as assigning to the name of the function. In addition, however, you can
    refer to Result in an expression, which refers to the current return
    value rather than generating a recursive function call."

    from Delphi Help

    --
    Full featured open source Win32 newsreader - Gravity 2.70
    http://sourceforge.net/projects/mpgravity/
     
    Mainlander, Dec 22, 2003
    #7
  8. In article <>,
    Aaron Lawrence <> wrote:

    >Personally I find having a result variable effectively declared for you
    >often handy, as in many cases one ends up doing the same thing in C,
    >manually...


    The Pascal construct also allows you to do:

    function outer
    (
    x : integer
    ) : integer;

    procedure inner;

    begin
    ...
    outer := x * x
    end {inner};

    begin {outer}
    ...
    inner;
    ...
    end {outer};

    By the way, interesting that when Niklaus Wirth designed Modula-2, the
    successor to Pascal, he dropped the above assign-to-function-name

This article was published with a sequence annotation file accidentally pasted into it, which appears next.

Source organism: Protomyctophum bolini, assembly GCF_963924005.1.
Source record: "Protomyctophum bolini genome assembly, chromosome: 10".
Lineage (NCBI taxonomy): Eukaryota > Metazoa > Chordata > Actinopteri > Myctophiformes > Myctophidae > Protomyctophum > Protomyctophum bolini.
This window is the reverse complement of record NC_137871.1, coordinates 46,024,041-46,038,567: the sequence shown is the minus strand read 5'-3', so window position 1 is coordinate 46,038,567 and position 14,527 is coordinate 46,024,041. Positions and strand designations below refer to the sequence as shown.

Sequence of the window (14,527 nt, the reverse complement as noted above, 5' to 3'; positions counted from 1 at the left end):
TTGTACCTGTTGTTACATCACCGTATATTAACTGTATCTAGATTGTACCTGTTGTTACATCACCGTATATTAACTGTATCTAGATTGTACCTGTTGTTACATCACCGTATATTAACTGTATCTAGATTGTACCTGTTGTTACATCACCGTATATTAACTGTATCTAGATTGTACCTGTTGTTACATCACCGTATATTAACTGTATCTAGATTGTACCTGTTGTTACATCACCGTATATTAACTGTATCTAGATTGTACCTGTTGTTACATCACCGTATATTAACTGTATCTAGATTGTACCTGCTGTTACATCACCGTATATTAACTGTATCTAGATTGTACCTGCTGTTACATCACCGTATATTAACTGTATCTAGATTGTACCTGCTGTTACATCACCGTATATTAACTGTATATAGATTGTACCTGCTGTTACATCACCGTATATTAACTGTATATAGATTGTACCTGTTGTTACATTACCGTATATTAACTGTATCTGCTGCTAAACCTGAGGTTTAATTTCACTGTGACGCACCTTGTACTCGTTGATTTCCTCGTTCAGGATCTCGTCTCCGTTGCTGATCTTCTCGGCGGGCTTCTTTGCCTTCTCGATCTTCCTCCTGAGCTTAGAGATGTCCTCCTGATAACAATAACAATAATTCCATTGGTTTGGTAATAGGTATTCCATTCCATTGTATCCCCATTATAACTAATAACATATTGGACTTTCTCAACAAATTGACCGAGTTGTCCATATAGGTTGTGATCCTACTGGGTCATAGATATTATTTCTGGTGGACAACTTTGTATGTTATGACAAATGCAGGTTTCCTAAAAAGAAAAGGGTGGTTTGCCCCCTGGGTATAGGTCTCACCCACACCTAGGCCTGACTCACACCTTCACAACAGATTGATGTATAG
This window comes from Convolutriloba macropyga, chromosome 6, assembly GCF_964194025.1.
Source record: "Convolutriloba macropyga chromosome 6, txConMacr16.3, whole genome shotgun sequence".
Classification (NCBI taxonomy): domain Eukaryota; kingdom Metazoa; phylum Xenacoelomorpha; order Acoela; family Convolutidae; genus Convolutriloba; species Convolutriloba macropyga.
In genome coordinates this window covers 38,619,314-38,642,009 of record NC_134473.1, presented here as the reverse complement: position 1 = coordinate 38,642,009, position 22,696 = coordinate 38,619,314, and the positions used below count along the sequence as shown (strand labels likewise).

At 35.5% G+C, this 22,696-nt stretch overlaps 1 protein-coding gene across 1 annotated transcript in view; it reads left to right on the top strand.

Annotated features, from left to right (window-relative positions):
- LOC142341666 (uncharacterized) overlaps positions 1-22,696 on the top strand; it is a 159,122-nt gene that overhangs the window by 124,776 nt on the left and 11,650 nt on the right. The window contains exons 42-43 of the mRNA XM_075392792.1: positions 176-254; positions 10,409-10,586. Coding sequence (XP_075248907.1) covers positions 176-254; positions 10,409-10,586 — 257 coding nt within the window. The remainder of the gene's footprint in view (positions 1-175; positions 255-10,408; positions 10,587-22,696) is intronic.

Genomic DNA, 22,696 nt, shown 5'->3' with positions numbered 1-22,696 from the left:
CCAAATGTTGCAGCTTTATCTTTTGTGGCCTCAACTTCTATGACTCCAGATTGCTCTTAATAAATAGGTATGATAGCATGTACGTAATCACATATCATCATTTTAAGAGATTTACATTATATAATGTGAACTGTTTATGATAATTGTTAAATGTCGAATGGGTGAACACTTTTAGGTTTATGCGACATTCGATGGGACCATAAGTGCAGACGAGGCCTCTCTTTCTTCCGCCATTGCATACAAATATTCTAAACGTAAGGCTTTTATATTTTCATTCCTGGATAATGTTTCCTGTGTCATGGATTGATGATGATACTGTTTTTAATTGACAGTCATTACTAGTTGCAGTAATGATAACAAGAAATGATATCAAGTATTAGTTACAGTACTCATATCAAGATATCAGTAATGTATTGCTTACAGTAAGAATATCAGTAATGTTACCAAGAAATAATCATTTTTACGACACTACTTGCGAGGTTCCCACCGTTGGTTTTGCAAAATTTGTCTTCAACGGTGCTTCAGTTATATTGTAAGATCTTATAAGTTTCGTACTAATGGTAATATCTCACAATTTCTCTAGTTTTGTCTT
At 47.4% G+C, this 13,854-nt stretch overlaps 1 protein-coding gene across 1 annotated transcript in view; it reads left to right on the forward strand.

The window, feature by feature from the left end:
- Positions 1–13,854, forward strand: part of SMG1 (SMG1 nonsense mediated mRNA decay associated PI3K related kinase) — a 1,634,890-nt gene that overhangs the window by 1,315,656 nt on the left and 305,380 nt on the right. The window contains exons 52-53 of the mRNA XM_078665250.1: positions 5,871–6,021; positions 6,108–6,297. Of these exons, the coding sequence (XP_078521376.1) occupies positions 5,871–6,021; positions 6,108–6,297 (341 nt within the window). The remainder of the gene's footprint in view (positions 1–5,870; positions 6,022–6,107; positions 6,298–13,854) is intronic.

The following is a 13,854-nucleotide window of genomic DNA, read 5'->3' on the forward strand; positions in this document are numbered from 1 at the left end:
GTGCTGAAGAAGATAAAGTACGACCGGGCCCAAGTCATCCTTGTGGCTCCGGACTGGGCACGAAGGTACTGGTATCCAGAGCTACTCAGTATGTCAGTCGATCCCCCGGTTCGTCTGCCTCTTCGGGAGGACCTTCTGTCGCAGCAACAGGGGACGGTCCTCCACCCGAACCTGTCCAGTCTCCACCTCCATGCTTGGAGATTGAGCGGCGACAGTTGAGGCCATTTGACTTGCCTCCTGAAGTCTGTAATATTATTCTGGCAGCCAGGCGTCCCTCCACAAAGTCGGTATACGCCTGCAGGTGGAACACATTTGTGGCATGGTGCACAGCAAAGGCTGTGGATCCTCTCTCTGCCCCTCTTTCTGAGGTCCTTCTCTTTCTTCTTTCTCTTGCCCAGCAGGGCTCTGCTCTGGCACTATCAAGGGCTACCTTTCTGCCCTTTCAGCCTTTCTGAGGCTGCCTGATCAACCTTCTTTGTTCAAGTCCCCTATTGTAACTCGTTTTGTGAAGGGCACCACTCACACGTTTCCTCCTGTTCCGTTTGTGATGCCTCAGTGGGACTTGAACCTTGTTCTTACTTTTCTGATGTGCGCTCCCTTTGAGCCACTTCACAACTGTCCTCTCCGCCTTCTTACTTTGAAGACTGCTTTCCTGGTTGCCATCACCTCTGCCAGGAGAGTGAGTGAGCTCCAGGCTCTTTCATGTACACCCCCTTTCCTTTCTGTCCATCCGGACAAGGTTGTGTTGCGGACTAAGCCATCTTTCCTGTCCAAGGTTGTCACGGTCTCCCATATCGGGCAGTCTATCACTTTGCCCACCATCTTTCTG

approach and adopted C-style RETURN statements.

    When I did a programming-language design for my Master's thesis, I
    decided to explicitly name the variable for holding the return result,
    allowing for things like:

    function outer
    (
    x : integer
    ) returning
    outer_result : integer;

    function inner
    (
    y :integer
    ) returning
    inner_result : integer;

    begin
    ...
    inner_result := outer_result + y
    end inner;

    begin {outer}
    outer_result := 0;
    ...
    outer_result := outer_result + inner_result(2 * x);
    ...
    end outer;

    though not of course with this syntax.
     
    Lawrence D¹Oliveiro, Dec 22, 2003
    #8
  9. Warwick

    Warwick Guest

    On Tue, 23 Dec 2003 02:01:57 +1200, Aaron Lawrence wrote:

    > Suddenly, Warwick sprang forth and uttered these pithy words:
    >> What is getting to me is what I know in C as the return statement.

    >
    > No such thing.
    >
    > result is an implicit variable (type of the function's return type) that
    > will be returned.
    > if you want to return early then use exit.
    > so for example